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Fourth International, June 1949


Manager’s Column


From Fourth International, Vol.10 No.6, June 1949, p.162.
Transcription & mark-up by Einde O’Callaghan for ETOL.


“The ‘new-look’ Fourth International is really going over big out here,” writes Literature Agent Bert Deck of Los Angeles. “We sold out our bundle for May in the first five days. The articles are being discussed in the branches and the classes; and interest is running high. Please send us five more copies of the April issue and ten more of the May issue. Also increase our regular bundle after this by fifteen copies.”

There’s a tip for some of our readers. How about discussing some of the most interesting articles in Fourth International with your friends? Or even better, getting together to study one or another article? As Bert Deck’s letter indicates, study and discusion results in keen interest in the only authentic Marxist magazine in the United States and helps increase its circulation.

Another method of building up circulation was used last month by some young comrades of the Socialist Workers Party in New York. Loaded with Marxist literature, they took a trip to Washington, D.C. to cover the Annual Lobbying Conference of the National Association for the Advancement of Colored People. The delegates, many from parts of the country where Marxism is known only by hearsay, greeted them in a friendly way, as can be seen from the sales: 22 copies of Fourth International, 26 copies of the pamphlet A Practical Program to Kill Jim Crow, 7 copies of A Letter to American Negroes, 12 copies of The Negro Struggle for Equality, 7 copies of Stalinism and Anti-Stalinism, 12 copies of The Militant, and a number of copies of American Workers Need a Labor Party.

For the third successive month, we still find it necessary to report continued sales of the outstanding March issue of Fourth International. In Pittsburgh a well-known local union figure ordered 50 copies to pass on to his friends in the labor movement.

And Dickson Woods, San Francisco’s Assistant Literature Agent, asked us to “send 10 more copies of the March issue which we sold out almost as soon as they arrived and which we now need as reference material for a series of nine lectures we are beginning on Marxism and the Problems of the American working class both here at 1739 Fillmore Street and at the new Socialist Workers Party, headquarters at 1408 Webster Street in Oakland. Both James P. Cannon’s article on New Problems of American Socialism and Bert Cochran’s article on A New Union Bureaucracy will be in demand for these lectures.” Comrade Woods adds,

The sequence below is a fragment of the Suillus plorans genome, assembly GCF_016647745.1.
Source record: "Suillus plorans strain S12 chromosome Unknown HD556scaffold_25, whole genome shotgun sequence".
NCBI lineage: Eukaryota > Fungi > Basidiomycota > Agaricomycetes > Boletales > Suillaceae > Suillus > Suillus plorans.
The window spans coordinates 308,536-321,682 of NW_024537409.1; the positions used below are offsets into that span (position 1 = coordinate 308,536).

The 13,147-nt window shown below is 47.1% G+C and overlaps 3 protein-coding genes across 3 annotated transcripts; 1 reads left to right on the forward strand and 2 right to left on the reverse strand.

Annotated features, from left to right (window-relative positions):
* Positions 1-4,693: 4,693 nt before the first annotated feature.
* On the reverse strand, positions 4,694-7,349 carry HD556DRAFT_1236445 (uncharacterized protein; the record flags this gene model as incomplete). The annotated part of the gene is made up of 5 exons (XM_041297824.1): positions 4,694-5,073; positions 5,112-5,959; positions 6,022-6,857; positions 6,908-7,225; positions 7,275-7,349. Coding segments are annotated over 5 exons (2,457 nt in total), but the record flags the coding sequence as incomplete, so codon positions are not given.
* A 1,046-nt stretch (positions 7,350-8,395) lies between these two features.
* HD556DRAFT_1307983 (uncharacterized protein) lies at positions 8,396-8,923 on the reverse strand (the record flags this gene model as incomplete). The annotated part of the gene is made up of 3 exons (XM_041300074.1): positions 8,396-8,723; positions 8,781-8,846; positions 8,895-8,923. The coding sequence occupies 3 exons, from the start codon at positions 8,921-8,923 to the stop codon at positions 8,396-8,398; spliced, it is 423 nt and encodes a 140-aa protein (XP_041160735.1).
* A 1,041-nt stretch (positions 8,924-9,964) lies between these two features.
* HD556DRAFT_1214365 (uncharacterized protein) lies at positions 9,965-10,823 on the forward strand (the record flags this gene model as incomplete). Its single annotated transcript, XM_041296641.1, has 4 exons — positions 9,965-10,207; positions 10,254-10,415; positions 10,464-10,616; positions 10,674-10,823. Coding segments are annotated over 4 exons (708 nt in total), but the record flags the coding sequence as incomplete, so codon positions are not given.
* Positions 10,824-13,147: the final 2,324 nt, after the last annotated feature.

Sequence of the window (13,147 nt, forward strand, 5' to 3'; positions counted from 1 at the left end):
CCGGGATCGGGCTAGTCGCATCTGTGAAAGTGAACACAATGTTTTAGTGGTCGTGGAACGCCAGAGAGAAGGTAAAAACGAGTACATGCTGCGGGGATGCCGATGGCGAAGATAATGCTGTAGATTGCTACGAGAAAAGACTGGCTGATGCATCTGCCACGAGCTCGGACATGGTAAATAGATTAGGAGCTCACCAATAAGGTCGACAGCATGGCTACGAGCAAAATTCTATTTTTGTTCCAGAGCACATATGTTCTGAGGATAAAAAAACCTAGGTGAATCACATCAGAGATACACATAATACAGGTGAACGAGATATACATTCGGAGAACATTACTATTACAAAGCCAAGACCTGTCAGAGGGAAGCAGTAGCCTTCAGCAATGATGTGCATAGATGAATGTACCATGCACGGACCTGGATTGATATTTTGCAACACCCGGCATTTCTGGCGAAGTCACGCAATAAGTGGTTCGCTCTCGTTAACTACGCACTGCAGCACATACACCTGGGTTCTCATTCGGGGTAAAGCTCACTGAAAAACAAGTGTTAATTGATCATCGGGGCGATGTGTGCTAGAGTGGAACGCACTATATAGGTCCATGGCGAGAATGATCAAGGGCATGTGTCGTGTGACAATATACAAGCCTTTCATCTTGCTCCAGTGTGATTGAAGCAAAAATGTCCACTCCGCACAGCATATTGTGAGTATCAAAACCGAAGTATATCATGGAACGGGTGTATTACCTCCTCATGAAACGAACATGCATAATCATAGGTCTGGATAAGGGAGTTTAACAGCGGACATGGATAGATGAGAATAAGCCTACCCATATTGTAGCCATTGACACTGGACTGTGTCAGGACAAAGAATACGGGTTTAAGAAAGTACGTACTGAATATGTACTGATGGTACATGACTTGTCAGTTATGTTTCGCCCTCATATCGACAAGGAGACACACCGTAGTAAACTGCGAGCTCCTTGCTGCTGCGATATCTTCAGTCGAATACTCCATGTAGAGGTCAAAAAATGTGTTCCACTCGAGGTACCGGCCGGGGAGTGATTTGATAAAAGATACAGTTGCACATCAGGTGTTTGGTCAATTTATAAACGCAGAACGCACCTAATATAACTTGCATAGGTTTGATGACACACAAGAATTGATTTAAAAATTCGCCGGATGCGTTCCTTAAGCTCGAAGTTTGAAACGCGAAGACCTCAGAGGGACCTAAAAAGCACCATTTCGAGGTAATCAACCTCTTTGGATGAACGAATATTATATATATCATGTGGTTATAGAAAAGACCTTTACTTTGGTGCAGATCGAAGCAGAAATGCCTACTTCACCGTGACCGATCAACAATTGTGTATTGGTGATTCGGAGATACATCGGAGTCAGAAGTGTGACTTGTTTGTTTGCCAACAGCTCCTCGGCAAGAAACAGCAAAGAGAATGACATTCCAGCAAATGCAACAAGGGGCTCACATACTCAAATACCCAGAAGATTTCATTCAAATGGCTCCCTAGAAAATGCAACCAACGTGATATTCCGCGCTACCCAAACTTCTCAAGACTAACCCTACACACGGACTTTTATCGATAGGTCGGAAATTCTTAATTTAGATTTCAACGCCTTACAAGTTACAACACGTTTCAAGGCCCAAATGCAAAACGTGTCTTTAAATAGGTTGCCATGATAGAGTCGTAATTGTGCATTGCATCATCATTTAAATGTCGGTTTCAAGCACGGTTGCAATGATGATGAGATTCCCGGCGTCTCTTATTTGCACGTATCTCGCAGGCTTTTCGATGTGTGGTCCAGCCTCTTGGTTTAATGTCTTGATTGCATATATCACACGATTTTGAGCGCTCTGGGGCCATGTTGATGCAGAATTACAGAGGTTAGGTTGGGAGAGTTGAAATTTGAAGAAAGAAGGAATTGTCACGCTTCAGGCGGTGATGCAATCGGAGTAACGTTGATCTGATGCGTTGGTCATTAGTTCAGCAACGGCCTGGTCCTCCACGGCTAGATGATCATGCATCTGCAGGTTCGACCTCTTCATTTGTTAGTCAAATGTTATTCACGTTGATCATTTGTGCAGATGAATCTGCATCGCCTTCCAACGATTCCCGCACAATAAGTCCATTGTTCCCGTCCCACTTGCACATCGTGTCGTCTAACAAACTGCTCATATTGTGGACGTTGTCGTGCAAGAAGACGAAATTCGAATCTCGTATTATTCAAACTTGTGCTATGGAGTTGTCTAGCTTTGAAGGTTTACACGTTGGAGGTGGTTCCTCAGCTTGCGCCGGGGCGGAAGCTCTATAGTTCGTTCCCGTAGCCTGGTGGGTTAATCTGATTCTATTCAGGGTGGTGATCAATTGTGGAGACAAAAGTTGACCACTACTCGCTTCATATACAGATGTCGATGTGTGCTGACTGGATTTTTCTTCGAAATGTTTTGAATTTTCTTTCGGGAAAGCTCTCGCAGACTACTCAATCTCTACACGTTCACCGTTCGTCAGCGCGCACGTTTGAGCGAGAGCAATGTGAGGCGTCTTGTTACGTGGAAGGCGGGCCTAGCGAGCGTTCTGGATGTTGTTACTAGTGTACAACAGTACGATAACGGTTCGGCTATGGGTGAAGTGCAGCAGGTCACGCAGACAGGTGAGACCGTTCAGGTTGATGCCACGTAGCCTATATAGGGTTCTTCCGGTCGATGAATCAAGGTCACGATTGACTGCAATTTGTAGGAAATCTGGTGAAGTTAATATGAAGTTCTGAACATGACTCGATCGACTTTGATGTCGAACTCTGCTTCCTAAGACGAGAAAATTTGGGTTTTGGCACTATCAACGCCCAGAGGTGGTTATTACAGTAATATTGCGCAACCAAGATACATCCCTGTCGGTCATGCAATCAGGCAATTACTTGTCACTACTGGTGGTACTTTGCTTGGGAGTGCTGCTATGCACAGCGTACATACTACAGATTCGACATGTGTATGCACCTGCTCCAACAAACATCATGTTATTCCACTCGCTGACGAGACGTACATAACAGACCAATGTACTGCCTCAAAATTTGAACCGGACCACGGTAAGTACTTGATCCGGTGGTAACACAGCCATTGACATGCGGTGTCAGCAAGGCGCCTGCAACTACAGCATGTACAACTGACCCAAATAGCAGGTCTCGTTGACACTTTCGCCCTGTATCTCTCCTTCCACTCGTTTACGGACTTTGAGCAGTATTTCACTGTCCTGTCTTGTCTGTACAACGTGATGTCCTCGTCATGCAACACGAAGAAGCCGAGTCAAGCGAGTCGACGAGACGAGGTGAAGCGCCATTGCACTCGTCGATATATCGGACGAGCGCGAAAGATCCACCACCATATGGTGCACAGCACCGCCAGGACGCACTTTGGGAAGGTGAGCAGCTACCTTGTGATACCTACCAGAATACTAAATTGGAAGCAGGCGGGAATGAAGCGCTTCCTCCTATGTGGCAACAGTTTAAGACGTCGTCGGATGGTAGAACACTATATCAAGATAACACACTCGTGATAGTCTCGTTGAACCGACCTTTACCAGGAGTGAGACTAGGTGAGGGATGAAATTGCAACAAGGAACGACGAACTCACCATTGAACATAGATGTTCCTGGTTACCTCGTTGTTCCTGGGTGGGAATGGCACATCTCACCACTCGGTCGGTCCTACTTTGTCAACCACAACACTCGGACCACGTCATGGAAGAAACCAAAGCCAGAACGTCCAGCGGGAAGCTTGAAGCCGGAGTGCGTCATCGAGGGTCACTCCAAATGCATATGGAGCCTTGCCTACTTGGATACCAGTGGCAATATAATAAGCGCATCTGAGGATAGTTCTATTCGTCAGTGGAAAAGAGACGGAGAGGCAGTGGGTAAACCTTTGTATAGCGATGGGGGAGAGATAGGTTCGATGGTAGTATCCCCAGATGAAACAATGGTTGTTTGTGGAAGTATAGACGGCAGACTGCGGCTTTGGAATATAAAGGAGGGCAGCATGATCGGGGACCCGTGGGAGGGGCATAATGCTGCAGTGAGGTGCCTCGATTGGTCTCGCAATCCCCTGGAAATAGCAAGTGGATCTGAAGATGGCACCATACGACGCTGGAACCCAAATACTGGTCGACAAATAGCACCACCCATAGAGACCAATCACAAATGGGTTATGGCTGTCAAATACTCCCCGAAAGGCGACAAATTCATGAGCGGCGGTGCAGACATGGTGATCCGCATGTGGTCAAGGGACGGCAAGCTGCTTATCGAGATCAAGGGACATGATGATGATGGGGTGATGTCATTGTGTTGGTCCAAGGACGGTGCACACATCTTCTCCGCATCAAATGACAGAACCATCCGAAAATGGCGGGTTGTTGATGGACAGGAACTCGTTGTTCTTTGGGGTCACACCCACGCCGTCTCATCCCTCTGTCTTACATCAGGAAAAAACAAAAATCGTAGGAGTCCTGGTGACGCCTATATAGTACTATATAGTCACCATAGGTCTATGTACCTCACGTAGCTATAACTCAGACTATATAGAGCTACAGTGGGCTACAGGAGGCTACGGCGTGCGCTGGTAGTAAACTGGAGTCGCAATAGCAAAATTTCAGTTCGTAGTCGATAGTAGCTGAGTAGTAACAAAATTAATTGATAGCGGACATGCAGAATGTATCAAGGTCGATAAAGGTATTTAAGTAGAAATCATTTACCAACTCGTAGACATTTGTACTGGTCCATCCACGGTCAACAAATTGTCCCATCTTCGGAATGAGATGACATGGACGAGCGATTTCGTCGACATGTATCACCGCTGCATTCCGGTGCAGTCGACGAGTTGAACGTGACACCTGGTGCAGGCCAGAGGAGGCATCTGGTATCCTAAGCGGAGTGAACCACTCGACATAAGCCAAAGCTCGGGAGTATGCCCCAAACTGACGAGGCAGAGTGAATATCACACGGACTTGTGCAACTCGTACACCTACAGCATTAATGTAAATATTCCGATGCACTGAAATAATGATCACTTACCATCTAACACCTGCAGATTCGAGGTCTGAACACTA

“We await the July issue devoted to The American Empire, as it will undoubtedly have a good sale and will also help us in the lecture series mentioned above. You will probably receive an order from us for extra copies of the July issue before it comes out.”

“We have all been extremely impressed with The Militant and Fourth International of late,” Oakland’s Literature Agent Louise Leslie tells us. “Certainly they have played an important role in stimulating enthusiasm for our ideological campaign. They are publications of which we can be thoroughly proud, especially when we take a glance at what’s happening to the so-called ‘theoretical’ organs of the hard-hit reformist groupings.”

From one of Milwaukee’s ace sub-getters, G.H., we received an appraisal of the contents of the May issue which we appreciated very much:

“Comrade Dunne’s review of Ralph Chaplin’s Wobbly pays the tribute of our movement to the tradition of the IWW and at the same time shows its degeneration and present sterility. The point is made clear in the review that the IWW has not developed into a significant force in the class struggle because its acknowledged militant practice was not linked up with and guided by a revolutionary theory. As Dunne says, Chaplin ‘was not a Marxist scholar,’ and also ‘the clear implications of the American and the world class warfare and the Russian Revolution passed him by.’ The IWW has not kept up with and ahead of the development of the working class but has fallen far behind, and in Chaplin’s case, into the camp of the class enemy.”

G.H. also liked Eckstein’s article on the Cromwell period in English history and thinks the “continuation of Comrade Warde’s series on American society is very valuable.”

Literature Agent Howard Mason of Detroit writes that an effort has been made there to secure good distribution of the April issue containing the article on the problem of Negro leadership, The Talented Tenth, by J. Meyer.

Last month we reported that H.L. of Detroit ordered 12 copies of the December 1948 issue.

“These were for personal use,” he informs us. “I have found a strong response among Negroes to the article, Revolutionary Answer to the Negro Problem.”

Passing on copies of issues containing exceptionally good articles to your friends, as H.L. is doing, appears to us an excellent practical way of helping to spread the truth.

Comrade Winifred, Literature Agent of St. Paul, says that “two of our railroad comrades always read the magazine and have remarked that it is getting better and better, particularly the editorials – but that the language is still such as to require a dictionary to read the the FI!” The editors are really on the side of those who want simple, clear language; but they occasionally succumb to the pressure of those who insist on the Marxist press helping them to build their vocabularies.

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Last updated on: 17 March 2009